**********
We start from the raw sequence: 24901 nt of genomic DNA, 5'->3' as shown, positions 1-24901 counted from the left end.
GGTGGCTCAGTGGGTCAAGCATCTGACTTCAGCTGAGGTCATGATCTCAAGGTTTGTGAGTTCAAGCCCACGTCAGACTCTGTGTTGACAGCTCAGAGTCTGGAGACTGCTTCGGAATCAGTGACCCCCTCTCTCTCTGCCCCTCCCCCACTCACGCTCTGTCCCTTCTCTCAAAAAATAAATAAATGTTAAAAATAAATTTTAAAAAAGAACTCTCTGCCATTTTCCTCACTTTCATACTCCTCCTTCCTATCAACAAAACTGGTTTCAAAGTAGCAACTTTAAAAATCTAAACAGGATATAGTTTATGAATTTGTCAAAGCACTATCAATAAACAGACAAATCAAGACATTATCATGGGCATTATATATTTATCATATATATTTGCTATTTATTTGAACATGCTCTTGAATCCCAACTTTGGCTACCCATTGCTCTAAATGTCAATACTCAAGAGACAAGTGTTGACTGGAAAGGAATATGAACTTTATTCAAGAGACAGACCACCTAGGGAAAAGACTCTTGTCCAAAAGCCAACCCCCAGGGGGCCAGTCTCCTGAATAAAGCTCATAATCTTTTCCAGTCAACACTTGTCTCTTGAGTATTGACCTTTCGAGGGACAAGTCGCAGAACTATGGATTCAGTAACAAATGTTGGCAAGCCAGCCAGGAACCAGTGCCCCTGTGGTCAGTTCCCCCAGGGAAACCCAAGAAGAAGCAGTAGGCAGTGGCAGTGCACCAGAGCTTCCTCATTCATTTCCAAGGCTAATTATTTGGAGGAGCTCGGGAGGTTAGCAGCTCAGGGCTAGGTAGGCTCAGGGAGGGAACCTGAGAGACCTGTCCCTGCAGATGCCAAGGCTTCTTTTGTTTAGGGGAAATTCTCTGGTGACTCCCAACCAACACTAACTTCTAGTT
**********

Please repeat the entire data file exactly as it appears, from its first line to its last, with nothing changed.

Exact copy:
We start from the raw sequence: 24901 nt of genomic DNA, 5'->3' as shown, positions 1-24901 counted from the left end.
GGTGGCTCAGTGGGTCAAGCATCTGACTTCAGCTGAGGTCATGATCTCAAGGTTTGTGAGTTCAAGCCCACGTCAGACTCTGTGTTGACAGCTCAGAGTCTGGAGACTGCTTCGGAATCAGTGACCCCCTCTCTCTCTGCCCCTCCCCCACTCACGCTCTGTCCCTTCTCTCAAAAAATAAATAAATGTTAAAAATAAATTTTAAAAAAGAACTCTCTGCCATTTTCCTCACTTTCATACTCCTCCTTCCTATCAACAAAACTGGTTTCAAAGTAGCAACTTTAAAAATCTAAACAGGATATAGTTTATGAATTTGTCAAAGCACTATCAATAAACAGACAAATCAAGACATTATCATGGGCATTATATATTTATCATATATATTTGCTATTTATTTGAACATGCTCTTGAATCCCAACTTTGGCTACCCATTGCTCTAAATGTCAATACTCAAGAGACAAGTGTTGACTGGAAAGGAATATGAACTTTATTCAAGAGACAGACCACCTAGGGAAAAGACTCTTGTCCAAAAGCCAACCCCCAGGGGGCCAGTCTCCTGAATAAAGCTCATAATCTTTTCCAGTCAACACTTGTCTCTTGAGTATTGACCTTTCGAGGGACAAGTCGCAGAACTATGGATTCAGTAACAAATGTTGGCAAGCCAGCCAGGAACCAGTGCCCCTGTGGTCAGTTCCCCCAGGGAAACCCAAGAAGAAGCAGTAGGCAGTGGCAGTGCACCAGAGCTTCCTCATTCATTTCCAAGGCTAATTATTTGGAGGAGCTCGGGAGGTTAGCAGCTCAGGGCTAGGTAGGCTCAGGGAGGGAACCTGAGAGACCTGTCCCTGCAGATGCCAAGGCTTCTTTTGTTTAGGGGAAATTCTCTGGTGACTCCCAACCAACACTAACTTCTAGTT